“This project resulted in new and unique research on the removal of fossil fuel subsidies that was well received at numerous events leading up to COP21 and during the final negotiations,” says Høybråten. “It will be part of our plan for an ambitious Nordic implementation of the Paris Agreement, focusing on Nordic solutions for carbon-neutral development.”

The future role of biorefineries in the Nordic bioeconomy
Another important result was the publication of a comprehensive report on the development of the Nordic bioeconomy, Test centers for green energy solutions – Biorefineries and business needs. Biorefineries are identified as a cornerstone of the new bioeconomy, upgrading organic waste and residual products from primary industries to products of higher value, i.e. food and biochemicals, as well as biofuels and energy. The report refers to opportunities in establishing more biorefineries based on existing technologies, and development of new processes and high-value products, thereby helping the Nordic countries lead the way in biorefining technology.

“The Nordic countries have a lot to offer when it comes to increasing resource efficiency and developing the bioeconomy,” says Lone. “Denmark has a large and dynamic agricultural sector, Iceland, Norway, Denmark and the Faroe Islands are rich in fisheries resources, and the technologically advanced forestry industry of Finland, Sweden and Norway could play an important role in replacing fossil fuels with sustainable biofuels.”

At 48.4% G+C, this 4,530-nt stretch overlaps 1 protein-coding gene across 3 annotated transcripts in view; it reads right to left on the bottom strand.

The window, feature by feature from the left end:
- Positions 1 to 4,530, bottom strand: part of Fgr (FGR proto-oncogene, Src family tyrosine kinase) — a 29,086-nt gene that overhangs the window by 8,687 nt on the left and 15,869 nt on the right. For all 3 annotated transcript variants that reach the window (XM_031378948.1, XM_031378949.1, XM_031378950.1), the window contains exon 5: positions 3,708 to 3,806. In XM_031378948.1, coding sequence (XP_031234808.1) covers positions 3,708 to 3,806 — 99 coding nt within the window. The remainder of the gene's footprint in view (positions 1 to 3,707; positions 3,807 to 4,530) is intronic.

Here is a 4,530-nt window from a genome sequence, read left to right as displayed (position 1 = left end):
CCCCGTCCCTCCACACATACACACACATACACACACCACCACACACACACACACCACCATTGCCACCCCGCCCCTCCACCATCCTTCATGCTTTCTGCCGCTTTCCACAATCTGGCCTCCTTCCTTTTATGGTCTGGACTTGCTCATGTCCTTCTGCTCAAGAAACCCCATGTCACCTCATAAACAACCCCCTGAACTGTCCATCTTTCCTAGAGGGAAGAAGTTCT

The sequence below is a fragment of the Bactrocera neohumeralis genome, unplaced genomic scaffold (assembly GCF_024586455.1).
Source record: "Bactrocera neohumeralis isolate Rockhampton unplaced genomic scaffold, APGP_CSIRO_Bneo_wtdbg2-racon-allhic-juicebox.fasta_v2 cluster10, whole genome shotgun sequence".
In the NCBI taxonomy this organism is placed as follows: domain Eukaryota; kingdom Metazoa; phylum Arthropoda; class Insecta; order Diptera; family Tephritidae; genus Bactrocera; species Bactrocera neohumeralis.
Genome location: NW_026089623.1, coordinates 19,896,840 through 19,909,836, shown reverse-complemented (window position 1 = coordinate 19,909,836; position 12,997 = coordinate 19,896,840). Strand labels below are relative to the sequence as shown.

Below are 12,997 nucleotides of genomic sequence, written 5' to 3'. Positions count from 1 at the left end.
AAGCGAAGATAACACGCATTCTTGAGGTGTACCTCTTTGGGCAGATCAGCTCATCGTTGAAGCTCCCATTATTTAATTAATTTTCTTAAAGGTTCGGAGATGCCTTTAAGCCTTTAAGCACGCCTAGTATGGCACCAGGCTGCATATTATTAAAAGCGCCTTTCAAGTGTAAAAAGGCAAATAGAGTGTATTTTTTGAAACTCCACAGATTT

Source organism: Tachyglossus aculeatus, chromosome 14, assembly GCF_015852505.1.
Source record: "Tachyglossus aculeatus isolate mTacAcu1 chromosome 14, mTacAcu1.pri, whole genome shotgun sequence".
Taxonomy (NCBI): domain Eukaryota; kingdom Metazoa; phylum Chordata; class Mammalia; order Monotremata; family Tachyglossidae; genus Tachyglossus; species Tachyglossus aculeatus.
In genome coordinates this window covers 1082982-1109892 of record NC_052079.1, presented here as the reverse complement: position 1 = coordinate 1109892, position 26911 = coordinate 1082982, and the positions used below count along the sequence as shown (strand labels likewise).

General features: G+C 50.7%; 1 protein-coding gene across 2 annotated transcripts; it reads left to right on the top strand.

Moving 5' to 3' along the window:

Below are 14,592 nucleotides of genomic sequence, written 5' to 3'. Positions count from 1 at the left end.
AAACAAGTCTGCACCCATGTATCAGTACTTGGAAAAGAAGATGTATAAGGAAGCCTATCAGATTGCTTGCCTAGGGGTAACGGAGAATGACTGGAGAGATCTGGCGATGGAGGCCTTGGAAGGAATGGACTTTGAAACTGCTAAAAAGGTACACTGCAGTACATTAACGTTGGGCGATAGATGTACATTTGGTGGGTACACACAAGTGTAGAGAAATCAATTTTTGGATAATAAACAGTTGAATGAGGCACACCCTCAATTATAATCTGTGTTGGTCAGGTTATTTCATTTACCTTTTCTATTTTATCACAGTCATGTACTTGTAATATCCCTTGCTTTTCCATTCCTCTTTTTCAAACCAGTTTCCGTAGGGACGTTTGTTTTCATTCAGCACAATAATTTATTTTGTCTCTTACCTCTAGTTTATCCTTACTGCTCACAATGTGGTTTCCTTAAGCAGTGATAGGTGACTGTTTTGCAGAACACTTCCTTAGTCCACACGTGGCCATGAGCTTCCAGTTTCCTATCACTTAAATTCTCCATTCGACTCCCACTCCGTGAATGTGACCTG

New PMs’ initiative in the pipeline
In conjunction with the COP22 United Nations Climate Change Conference in Marrakesh in November 2016, the Nordic Prime Ministers will be launching a new initiative.

Focus areas will be climate and energy, sustainable urban development, food and nutrition issues, welfare solutions, and gender equality. The initiative will run for three years, between 2017-2019, in collaboration with a number of Nordic institutions and other partners.

The Nordic Region – leading in green growth identified a range of cross-sectoral areas in which the Nordic countries could exploit their environmental lead in order to realise the growth potential of the green transition”

Dagfinn Høybråten, Secretary General of the Nordic Council of Ministers

“The growth potential is considerable”

Øyvind Lone, Senior Advisor at the Norwegian Ministry of Climate and Environment

“The Nordic countries have a lot to offer when it comes to increasing resource efficiency and developing the bioeconomy”

Øyvind Lone, Senior Advisor at the Norwegian Ministry of Climate and Environment